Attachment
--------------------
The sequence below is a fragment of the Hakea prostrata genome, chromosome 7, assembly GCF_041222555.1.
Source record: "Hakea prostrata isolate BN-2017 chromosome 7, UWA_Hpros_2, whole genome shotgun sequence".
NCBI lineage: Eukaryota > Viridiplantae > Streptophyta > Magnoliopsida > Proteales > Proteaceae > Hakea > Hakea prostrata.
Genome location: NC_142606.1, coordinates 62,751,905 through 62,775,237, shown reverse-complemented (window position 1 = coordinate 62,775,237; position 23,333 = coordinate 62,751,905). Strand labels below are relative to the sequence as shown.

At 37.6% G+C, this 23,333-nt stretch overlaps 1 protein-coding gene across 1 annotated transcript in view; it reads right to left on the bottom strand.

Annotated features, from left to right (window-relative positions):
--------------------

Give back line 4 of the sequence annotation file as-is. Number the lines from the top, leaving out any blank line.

Genome location: NC_142606.1, coordinates 62,751,905 through 62,775,237, shown reverse-complemented (window position 1 = coordinate 62,775,237; position 23,333 = coordinate 62,751,905). Strand labels below are relative to the sequence as shown.